"Oh, that explains it," by Lynne Garner

A few months ago my mum gave me a book that had been given to her by my aunt. I don't usually receive books via what we call the family lending chain because my reading habits are completely different. They read historical romance and stories set in the Second World War whereas I read The Edge Chronicles by Paul Stewart and Chris Riddell and any thing by Sir Terry Pratchett (just love the Nac Mac Feegle a.k.a. The Wee Free Men).

The reason I'd been given this book was because a woman had knocked on my aunts door with a case full of books, announced she was a local published author and asked if my aunt would make a purchase. In the words of my aunt "thinking good on her, getting out there and doing something," the author made a sale. My aunt sat down for a 'good' read. However she was shocked a book would be published containing so many errors including the duplication of several complete paragraphs. Knowing it was full of errors I searched for the publishers details and discovered the book was self-published. I told my mum and aunt and the response was "oh, that explains it."

I explained that not all self-published books are full of errors. In fact I own a book published by a very large well-known publisher that has several diagrams. Now unfortunately if that author knocks on my aunt's door again she will not make a purchase. That author has lost a possible loyal reader because she did not take the time to ensure the book was the best she could make it. Quality matters. This is why my first planned book, a collection of stories featuring the traditional African character Anansi, is two months behind schedule. I've proof read three times, I've also paid for a professional proof reader/editor to read it. I'm now in the process of editing. Although I'm eager to launch my book onto the eBook market I want my book to be the best it can be. I want to create a loyal fan base and the only way to do this is to create a good quality product. Lastly I also want to prove that a self-published book, in any form does not have to mean poor quality.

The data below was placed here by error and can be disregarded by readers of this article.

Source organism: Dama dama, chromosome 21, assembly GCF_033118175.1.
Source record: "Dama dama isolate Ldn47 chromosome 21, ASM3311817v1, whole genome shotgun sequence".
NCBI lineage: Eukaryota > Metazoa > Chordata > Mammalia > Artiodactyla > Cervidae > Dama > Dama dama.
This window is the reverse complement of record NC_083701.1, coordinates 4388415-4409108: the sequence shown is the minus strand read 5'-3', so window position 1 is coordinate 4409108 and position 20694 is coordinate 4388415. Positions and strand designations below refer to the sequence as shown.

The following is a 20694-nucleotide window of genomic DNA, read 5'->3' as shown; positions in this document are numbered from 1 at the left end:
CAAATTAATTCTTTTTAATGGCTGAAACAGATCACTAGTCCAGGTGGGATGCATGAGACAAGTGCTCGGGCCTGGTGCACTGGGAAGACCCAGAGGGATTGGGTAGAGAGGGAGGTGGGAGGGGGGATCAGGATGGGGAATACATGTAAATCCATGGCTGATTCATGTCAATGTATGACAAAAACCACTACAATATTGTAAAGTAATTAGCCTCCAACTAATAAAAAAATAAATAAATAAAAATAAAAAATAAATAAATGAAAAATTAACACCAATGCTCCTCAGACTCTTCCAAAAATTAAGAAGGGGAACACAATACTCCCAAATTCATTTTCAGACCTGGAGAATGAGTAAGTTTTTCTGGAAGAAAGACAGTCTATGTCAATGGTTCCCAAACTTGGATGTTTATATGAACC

Lynne Garner




Karen said…
I totally agree, Lynne. I'm way behind schedule with publishing my e-book because I keep rereading it for errors. Interestingly, it has been published twice, once in paperback and once in softback but I still found errors in the published version despite at least two editors going through them. Like you, I want my e-book to be the best it can be so will be rereading it again before I finally hit the 'publish' button.
That's not a bad idea going door-to-door with printed books! Something you can't do with e-books. Imagine the conversation:

Knock knock.
Who's there?
An author.
An author who?
An e-author. Would you like to buy a copy of my book?
What book?
Well, you have to go to Amazon.
Brazil? I thought you were an author not a travel agent.
Debbie Bennett said…
I had postcards printed up with vistaprint - with the jacket cover, cherry-picked review quotes and a url. Relatively cheap to do and at least I have something to hand out.

On a completely unrelated note - blogger's word verification is "disses" which is a real word in teen-speak now, isn't it?

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